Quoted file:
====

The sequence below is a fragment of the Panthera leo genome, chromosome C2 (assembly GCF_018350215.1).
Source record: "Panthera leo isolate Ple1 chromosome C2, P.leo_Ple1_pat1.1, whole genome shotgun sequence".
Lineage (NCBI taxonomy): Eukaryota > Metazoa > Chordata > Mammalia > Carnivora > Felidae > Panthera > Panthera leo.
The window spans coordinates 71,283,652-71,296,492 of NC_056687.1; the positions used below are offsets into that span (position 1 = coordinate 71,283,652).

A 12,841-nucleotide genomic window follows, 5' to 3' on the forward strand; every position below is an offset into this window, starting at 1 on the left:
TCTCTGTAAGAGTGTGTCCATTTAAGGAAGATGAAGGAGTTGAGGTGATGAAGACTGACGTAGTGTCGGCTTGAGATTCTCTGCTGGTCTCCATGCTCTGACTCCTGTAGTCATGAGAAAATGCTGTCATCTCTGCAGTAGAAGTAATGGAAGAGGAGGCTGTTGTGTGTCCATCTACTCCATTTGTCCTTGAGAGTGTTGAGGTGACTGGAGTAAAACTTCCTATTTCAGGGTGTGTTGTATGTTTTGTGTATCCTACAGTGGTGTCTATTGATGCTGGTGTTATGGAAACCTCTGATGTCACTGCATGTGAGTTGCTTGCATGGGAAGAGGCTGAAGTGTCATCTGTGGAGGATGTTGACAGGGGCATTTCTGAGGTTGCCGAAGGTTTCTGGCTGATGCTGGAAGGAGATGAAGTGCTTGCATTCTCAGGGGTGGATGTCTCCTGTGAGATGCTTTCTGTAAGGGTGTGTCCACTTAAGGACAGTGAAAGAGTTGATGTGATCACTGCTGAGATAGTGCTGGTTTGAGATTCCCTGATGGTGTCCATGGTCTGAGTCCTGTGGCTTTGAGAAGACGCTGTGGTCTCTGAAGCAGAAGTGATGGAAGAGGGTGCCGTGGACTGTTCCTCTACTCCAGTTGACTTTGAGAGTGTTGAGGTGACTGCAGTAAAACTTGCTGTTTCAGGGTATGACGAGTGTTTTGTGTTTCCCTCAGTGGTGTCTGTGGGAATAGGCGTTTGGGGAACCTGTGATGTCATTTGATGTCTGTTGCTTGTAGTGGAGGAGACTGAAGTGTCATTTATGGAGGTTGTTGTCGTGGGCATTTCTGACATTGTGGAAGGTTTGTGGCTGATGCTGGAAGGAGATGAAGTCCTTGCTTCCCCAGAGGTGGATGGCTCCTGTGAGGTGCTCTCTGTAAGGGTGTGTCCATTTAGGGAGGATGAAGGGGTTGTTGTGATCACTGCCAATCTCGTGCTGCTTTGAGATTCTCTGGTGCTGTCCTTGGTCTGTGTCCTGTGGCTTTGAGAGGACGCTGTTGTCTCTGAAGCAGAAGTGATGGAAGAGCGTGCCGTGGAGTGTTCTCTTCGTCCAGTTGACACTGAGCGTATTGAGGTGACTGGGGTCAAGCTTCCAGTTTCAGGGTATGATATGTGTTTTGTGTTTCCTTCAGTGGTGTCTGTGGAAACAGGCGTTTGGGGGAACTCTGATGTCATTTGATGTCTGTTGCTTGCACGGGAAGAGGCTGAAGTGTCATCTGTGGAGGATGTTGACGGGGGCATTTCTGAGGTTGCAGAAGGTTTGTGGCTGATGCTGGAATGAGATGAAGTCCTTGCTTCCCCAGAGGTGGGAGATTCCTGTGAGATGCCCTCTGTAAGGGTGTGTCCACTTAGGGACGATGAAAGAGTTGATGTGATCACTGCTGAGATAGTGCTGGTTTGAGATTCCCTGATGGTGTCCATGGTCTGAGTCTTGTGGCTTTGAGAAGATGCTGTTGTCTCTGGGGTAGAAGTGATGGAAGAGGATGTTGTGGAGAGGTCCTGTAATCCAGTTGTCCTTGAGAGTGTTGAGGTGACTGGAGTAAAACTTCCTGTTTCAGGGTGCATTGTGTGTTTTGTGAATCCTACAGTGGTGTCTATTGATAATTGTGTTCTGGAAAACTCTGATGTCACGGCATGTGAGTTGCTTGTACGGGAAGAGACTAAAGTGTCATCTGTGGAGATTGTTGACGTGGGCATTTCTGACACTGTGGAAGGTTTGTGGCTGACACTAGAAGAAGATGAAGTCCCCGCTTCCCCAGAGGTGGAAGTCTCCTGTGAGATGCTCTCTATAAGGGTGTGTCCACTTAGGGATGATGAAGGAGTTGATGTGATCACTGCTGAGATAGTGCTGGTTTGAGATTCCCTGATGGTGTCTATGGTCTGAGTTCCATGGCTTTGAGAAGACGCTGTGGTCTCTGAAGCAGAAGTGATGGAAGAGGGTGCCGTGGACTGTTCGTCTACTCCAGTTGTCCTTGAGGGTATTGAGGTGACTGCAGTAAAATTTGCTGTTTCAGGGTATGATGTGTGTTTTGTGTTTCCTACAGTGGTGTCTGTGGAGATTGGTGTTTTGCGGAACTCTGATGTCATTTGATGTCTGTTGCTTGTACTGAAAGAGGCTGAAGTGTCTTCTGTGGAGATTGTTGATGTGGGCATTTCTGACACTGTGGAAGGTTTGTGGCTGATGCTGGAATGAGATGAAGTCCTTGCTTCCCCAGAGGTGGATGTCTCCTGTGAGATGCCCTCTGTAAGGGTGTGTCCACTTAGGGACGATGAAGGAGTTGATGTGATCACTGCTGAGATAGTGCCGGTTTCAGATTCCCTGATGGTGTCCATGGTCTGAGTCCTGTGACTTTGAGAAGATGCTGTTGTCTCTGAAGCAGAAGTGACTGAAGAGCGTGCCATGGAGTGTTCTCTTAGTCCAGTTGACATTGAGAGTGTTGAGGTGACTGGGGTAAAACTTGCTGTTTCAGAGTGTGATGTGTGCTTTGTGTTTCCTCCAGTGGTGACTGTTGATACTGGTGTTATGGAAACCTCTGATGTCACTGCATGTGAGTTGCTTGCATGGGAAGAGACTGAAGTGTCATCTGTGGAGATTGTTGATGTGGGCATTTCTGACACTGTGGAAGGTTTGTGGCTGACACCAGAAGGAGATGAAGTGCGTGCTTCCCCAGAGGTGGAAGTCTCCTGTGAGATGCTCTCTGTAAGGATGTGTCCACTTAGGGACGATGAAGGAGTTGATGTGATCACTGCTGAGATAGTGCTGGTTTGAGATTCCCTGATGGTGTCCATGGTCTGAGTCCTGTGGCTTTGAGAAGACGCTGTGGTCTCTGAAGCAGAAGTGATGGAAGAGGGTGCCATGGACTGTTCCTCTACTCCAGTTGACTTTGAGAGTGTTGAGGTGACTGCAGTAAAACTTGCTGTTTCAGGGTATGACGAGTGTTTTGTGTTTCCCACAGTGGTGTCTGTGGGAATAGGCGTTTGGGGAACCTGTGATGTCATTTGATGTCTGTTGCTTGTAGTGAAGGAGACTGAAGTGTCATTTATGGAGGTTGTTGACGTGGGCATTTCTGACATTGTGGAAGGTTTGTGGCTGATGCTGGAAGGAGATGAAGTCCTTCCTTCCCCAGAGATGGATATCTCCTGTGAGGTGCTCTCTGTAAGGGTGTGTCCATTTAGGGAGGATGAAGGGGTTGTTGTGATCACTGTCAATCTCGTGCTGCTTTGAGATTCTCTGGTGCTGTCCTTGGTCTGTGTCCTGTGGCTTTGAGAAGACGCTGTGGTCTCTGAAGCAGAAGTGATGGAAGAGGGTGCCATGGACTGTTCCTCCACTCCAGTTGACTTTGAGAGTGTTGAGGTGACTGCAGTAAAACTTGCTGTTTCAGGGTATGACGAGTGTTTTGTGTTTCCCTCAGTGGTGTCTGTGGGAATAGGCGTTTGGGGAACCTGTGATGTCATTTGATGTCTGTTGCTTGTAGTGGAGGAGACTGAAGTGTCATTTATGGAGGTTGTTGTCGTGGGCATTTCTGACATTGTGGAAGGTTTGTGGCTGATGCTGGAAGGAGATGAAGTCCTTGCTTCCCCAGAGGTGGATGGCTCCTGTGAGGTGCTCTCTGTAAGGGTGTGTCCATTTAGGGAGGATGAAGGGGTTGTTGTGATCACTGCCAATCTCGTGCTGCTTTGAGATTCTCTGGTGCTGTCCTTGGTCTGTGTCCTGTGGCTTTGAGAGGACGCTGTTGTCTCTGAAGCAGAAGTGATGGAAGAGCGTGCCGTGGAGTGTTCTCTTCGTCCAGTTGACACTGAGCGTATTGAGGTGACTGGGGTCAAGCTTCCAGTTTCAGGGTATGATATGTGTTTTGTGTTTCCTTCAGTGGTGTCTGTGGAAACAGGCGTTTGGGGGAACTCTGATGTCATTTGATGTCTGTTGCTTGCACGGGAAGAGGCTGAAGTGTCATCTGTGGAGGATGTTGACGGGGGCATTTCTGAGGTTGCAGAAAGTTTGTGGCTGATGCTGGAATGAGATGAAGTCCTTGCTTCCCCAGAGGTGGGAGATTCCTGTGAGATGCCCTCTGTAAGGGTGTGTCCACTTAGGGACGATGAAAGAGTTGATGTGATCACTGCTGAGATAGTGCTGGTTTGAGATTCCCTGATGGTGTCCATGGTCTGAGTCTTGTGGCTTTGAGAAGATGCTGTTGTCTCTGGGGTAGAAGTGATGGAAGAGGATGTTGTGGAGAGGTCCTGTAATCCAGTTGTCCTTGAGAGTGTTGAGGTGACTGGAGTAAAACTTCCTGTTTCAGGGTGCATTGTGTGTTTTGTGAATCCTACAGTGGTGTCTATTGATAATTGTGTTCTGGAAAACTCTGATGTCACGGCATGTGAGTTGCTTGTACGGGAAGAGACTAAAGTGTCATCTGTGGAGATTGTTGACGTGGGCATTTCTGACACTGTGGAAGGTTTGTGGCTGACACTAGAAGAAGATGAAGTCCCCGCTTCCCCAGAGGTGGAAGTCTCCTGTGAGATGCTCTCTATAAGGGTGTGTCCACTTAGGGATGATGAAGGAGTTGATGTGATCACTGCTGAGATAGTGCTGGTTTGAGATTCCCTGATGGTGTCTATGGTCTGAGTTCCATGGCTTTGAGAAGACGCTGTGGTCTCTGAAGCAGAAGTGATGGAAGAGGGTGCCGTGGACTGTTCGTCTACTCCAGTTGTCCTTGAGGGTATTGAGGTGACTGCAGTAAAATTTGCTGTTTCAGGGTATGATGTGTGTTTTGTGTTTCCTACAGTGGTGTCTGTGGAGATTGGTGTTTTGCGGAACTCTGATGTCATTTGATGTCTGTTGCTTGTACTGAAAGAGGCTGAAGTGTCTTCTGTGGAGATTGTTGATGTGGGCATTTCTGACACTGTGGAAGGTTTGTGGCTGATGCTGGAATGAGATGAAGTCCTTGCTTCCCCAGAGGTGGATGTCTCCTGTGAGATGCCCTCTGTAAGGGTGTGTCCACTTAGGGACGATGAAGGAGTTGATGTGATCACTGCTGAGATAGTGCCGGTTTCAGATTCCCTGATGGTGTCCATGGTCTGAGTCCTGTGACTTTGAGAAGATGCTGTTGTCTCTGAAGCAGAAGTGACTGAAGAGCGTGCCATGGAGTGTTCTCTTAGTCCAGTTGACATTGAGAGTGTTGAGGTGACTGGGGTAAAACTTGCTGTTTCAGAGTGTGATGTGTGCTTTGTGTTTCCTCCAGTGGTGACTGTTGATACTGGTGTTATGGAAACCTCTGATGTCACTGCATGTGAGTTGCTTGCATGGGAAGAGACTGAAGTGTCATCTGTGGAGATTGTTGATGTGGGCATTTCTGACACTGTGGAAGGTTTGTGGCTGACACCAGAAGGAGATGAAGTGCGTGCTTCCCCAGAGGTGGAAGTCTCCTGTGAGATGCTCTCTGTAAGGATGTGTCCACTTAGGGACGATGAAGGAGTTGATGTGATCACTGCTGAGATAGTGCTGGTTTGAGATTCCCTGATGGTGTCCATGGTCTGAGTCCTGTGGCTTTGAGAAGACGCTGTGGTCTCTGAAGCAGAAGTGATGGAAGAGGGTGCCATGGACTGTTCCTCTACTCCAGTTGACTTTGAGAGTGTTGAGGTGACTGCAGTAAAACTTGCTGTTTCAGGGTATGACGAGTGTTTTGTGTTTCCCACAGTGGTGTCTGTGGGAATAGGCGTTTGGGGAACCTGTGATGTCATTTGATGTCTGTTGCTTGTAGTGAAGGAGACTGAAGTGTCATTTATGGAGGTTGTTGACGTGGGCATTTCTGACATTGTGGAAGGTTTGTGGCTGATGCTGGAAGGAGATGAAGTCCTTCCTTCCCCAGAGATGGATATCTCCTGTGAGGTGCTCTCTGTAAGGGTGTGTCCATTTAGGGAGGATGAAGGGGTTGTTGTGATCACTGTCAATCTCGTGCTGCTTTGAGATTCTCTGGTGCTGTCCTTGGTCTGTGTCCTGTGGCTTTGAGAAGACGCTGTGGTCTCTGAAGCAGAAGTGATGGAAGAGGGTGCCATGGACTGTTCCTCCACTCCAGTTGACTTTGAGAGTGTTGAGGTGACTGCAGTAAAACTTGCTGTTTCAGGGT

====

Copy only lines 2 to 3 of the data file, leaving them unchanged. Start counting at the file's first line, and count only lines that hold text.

Source record: "Panthera leo isolate Ple1 chromosome C2, P.leo_Ple1_pat1.1, whole genome shotgun sequence".
Lineage (NCBI taxonomy): Eukaryota > Metazoa > Chordata > Mammalia > Carnivora > Felidae > Panthera > Panthera leo.